Extreme Programming co-founder Ron Jeffries famously wrote: "The trick is never to let the code not be working."
Jeffries' quote points at the fact that software engineering is a very sophisticated activity with plenty of uncertainty. Software engineering also deals with issues of incompleteness—at the outset, you never seem to have all information you need to formulate an optimal approach. There always comes a time, later in the project, when you learn something that shows that several things in your initial understanding were incorrect. In addition, even when you amass sufficient useful information to orient yourself properly, that information tends to contain ambiguity—communication is seldom, if ever, clear. Ambiguity seems to prevail in both verbal and written communication.
Because of these constraints, the only safe way to proceed when developing software is to rely on the working code. The running, working code is the final oracle. It will tell you if you're doing the right thing and going in the right direction.
How do you know if the code is working?
It is impossible to know if your code is working as designed if the code isn't running. To have code that compiles without errors and always runs without exceptions doesn't mean that the code is working. It could be doing all these activities while doing nothing of use. Therefore, the definition of working code is that it runs without any problems while doing something you expect it to do.
The only way to find out if your code is working according to expectations is to focus on observable behavior. Merely reading and analyzing the source code is not sufficiently convincing; you need to see the code executing to judge whether its execution meets your expectations.
There are two ways to measure observable behavior:
- Watch the computer that is running your code perform some actions
- Test the running code for the computed values
The first type of observable behavior (observing some actions being performed) is not the best way to ensure that your code works according to expectations. For example, you may observe that your code performed an action, such as sending an email. But that alone is not sufficient to confirm the code works according to expectations. What if the email the code is sending contains incorrect information?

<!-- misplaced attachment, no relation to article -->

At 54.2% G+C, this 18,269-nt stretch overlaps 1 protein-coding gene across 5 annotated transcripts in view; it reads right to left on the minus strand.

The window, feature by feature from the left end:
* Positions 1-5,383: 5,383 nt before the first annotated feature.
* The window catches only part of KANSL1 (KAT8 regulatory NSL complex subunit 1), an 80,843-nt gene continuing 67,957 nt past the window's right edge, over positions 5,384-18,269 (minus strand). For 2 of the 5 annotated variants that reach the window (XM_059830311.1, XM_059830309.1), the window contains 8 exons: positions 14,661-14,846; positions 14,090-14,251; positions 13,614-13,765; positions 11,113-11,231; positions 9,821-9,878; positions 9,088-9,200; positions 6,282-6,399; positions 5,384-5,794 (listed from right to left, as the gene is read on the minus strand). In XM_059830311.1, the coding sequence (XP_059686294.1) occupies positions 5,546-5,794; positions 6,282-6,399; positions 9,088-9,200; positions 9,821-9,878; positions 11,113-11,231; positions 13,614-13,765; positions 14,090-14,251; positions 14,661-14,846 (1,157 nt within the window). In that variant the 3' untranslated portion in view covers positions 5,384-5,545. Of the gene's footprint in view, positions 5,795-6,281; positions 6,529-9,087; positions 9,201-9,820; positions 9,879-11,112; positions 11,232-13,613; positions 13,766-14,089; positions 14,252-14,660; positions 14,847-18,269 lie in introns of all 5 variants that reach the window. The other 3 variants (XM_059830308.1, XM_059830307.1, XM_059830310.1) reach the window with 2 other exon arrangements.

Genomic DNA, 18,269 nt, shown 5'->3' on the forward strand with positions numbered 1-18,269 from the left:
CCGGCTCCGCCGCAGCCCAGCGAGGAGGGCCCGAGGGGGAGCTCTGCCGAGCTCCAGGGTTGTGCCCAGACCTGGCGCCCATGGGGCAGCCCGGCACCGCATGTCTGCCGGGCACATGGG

The only way to confirm that your code is working according to expectations is to observe the computed values. And that process (i.e., observing the computed values to see if they match the expected values) is where test-driven development (TDD) shines.
How does it feel to write software if the code is not working?
Before I discovered TDD, I was spending long stretches of time writing code without worrying about whether the code was working or not. Every now and then, when I felt I had reached a milestone in coding, I would run the application I was working on. I'd log in as a fictitious user and manually trigger some actions to see if the program did what I told it to do.
This approach is similar to measuring an iceberg by just gauging its tip—the part of the iceberg visible above the water. Although my manual testing provided a clean bill of health for the app, naturally, once it went into production, all kinds of bugs and defects started showing up (caused by the "below-the-waterline" part of the iceberg).
Looking back, it is obvious that writing code without making it work all the time is similar to flying a kite. Flying a kite in a strong wind is exciting, even exhilarating. But the kite almost never touches the ground, and it is very challenging to control its direction in the strong wind. Also, it is almost impossible to land the kite at the exact spot you aim for.
How does it feel to write software when doing TDD?